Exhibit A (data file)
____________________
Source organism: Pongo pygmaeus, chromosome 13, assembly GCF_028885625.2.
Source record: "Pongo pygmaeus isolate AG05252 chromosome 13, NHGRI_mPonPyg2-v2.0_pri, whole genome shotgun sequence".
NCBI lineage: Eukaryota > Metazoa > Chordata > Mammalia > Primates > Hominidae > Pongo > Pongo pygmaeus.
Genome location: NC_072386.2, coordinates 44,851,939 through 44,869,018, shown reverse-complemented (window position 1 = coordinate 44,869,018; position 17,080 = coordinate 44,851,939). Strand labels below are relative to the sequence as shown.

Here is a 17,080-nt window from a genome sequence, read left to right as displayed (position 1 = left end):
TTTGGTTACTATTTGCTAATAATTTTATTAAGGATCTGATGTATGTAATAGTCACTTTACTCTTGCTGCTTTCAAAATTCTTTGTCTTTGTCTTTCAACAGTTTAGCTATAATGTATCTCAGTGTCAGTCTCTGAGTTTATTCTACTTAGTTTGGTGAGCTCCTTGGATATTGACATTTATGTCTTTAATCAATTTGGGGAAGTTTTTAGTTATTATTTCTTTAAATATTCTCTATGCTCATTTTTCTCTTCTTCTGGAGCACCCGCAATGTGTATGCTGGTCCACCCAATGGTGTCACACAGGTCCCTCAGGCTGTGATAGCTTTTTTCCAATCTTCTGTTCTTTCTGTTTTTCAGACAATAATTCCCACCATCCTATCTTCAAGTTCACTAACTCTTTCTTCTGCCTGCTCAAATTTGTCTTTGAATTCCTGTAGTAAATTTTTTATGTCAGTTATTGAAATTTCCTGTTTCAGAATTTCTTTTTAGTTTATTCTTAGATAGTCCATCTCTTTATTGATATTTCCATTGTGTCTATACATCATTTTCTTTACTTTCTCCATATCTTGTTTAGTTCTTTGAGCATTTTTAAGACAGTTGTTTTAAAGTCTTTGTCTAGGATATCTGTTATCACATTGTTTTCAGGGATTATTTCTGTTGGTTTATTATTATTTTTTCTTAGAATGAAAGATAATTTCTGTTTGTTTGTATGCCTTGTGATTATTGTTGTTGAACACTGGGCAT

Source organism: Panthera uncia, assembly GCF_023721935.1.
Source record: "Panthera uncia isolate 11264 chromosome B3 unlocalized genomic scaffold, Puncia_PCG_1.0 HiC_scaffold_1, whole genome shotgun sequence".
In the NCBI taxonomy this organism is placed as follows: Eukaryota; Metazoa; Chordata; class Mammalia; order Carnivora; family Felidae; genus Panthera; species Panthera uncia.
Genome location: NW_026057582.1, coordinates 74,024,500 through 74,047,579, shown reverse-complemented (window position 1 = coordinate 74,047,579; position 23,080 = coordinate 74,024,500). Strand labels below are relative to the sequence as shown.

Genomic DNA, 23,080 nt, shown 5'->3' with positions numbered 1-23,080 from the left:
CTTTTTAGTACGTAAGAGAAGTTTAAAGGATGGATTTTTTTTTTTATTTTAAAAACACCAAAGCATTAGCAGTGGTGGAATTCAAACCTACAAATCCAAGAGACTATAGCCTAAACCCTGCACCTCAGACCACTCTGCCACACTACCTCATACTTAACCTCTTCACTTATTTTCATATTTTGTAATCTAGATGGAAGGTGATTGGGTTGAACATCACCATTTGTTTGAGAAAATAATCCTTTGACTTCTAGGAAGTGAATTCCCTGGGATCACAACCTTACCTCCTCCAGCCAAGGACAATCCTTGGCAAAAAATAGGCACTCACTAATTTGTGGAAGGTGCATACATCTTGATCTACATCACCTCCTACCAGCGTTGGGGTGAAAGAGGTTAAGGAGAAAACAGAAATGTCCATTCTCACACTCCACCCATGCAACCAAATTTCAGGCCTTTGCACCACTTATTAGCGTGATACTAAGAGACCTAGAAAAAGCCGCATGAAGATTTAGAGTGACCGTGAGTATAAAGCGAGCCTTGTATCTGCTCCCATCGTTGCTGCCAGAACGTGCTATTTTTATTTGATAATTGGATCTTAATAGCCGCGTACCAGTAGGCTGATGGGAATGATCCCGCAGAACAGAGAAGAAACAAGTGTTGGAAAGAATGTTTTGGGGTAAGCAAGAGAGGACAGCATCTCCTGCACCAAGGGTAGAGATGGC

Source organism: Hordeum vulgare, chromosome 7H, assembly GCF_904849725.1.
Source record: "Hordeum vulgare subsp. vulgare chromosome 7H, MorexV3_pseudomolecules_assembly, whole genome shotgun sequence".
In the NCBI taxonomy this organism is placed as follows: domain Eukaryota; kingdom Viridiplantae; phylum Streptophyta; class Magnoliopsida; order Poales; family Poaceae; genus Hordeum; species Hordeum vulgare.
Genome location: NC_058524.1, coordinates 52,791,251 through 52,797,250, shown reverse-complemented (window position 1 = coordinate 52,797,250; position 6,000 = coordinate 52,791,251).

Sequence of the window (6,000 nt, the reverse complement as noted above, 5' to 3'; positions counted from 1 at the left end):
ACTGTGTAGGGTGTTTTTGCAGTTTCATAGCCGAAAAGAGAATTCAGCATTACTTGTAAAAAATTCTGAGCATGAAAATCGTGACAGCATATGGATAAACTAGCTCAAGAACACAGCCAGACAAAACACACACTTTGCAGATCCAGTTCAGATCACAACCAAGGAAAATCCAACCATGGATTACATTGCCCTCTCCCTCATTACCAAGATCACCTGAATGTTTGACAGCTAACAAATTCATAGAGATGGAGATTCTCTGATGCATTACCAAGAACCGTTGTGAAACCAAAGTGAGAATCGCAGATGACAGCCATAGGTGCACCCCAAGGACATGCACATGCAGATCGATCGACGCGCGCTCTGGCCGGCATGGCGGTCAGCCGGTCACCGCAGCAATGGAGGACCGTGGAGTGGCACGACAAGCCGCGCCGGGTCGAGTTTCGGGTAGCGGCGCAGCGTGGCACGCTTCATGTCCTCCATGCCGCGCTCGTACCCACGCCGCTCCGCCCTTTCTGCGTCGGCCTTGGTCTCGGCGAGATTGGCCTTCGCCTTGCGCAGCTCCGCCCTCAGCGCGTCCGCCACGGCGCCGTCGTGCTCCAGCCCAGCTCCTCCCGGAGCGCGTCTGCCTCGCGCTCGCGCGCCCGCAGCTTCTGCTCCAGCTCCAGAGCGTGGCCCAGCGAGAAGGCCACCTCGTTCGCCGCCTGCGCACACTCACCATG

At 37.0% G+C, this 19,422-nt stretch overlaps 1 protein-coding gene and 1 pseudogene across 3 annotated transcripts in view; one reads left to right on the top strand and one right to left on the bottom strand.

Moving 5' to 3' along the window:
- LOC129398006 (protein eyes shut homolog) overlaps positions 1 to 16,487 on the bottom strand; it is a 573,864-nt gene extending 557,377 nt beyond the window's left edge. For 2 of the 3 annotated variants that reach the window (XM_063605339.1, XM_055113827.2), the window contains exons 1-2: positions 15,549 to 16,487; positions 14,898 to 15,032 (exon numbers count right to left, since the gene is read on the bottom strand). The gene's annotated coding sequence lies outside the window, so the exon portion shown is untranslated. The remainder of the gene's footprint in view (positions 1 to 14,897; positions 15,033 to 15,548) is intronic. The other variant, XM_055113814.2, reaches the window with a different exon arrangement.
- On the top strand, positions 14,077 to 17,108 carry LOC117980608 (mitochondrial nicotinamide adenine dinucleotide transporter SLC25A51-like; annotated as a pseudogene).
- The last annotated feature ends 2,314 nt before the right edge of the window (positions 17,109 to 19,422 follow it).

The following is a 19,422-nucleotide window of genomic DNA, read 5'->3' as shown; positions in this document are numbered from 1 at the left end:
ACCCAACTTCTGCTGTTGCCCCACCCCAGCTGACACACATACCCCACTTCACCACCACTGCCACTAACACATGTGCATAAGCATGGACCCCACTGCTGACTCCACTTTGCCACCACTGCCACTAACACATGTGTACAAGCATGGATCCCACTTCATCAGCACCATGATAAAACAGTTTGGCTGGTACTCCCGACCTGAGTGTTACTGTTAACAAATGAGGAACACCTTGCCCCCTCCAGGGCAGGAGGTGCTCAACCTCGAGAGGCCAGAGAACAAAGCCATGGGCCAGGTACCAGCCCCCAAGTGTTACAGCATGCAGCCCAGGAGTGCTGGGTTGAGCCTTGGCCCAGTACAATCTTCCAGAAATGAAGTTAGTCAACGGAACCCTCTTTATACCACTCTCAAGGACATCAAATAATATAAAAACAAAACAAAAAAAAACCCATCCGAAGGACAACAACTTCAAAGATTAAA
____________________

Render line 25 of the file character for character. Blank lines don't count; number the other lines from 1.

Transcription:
ACCCAACTTCTGCTGTTGCCCCACCCCAGCTGACACACATACCCCACTTCACCACCACTGCCACTAACACATGTGCATAAGCATGGACCCCACTGCTGACTCCACTTTGCCACCACTGCCACTAACACATGTGTACAAGCATGGATCCCACTTCATCAGCACCATGATAAAACAGTTTGGCTGGTACTCCCGACCTGAGTGTTACTGTTAACAAATGAGGAACACCTTGCCCCCTCCAGGGCAGGAGGTGCTCAACCTCGAGAGGCCAGAGAACAAAGCCATGGGCCAGGTACCAGCCCCCAAGTGTTACAGCATGCAGCCCAGGAGTGCTGGGTTGAGCCTTGGCCCAGTACAATCTTCCAGAAATGAAGTTAGTCAACGGAACCCTCTTTATACCACTCTCAAGGACATCAAATAATATAAAAACAAAACAAAAAAAAACCCATCCGAAGGACAACAACTTCAAAGATTAAA